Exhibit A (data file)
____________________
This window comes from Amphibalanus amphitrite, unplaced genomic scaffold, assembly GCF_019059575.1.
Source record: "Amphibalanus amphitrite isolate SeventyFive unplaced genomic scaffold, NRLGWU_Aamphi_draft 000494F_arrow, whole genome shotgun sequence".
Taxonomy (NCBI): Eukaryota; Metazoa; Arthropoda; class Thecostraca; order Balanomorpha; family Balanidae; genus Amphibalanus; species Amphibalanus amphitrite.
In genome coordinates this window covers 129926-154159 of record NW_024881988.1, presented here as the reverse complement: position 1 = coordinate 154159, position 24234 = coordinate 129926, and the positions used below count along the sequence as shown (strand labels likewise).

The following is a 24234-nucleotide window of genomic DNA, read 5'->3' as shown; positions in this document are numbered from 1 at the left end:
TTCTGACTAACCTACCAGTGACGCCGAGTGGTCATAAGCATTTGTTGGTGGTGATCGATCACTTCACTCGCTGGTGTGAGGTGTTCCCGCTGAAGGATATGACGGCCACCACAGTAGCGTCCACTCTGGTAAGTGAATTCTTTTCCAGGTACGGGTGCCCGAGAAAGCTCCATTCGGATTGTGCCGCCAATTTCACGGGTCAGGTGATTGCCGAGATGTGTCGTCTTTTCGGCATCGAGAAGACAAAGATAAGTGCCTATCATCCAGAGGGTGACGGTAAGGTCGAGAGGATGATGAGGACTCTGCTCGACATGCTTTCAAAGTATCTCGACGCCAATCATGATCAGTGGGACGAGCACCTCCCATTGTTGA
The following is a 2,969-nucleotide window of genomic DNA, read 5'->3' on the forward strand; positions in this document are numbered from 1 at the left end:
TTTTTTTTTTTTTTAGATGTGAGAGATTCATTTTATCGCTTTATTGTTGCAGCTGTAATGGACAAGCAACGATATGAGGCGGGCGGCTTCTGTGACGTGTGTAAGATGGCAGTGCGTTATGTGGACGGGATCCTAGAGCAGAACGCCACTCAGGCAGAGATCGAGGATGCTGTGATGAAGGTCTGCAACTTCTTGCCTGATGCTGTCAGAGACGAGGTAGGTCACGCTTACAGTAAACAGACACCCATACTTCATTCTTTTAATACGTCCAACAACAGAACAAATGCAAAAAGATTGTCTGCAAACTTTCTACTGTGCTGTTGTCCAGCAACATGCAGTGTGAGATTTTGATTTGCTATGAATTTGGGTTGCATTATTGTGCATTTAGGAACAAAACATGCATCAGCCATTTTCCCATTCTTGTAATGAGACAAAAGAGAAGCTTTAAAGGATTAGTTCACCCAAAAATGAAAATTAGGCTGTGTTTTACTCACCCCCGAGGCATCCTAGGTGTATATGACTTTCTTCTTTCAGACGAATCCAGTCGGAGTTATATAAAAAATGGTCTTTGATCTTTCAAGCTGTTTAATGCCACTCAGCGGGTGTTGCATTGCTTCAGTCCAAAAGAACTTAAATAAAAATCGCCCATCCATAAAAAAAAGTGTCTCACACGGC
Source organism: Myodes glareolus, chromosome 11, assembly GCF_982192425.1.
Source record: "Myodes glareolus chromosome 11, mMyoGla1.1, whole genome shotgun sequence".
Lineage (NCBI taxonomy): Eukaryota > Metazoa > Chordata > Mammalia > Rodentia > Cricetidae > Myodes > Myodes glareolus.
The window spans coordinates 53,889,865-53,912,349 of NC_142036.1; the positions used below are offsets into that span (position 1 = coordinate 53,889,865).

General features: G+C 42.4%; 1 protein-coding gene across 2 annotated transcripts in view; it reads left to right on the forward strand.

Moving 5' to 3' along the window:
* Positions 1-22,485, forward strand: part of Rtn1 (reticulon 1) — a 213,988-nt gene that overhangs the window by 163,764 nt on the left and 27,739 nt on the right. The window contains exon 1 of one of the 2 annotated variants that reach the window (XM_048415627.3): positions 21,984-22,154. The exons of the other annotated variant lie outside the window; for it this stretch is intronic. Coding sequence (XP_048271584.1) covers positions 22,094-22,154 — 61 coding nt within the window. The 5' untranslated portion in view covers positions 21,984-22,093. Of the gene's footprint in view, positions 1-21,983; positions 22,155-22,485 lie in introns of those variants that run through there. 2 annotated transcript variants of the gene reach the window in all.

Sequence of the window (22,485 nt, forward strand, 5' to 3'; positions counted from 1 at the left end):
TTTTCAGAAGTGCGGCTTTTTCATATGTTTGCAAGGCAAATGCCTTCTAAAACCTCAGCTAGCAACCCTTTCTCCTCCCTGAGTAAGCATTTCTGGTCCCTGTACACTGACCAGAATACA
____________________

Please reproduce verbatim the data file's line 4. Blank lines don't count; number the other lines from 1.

In genome coordinates this window covers 129926-154159 of record NW_024881988.1, presented here as the reverse complement: position 1 = coordinate 154159, position 24234 = coordinate 129926, and the positions used below count along the sequence as shown (strand labels likewise).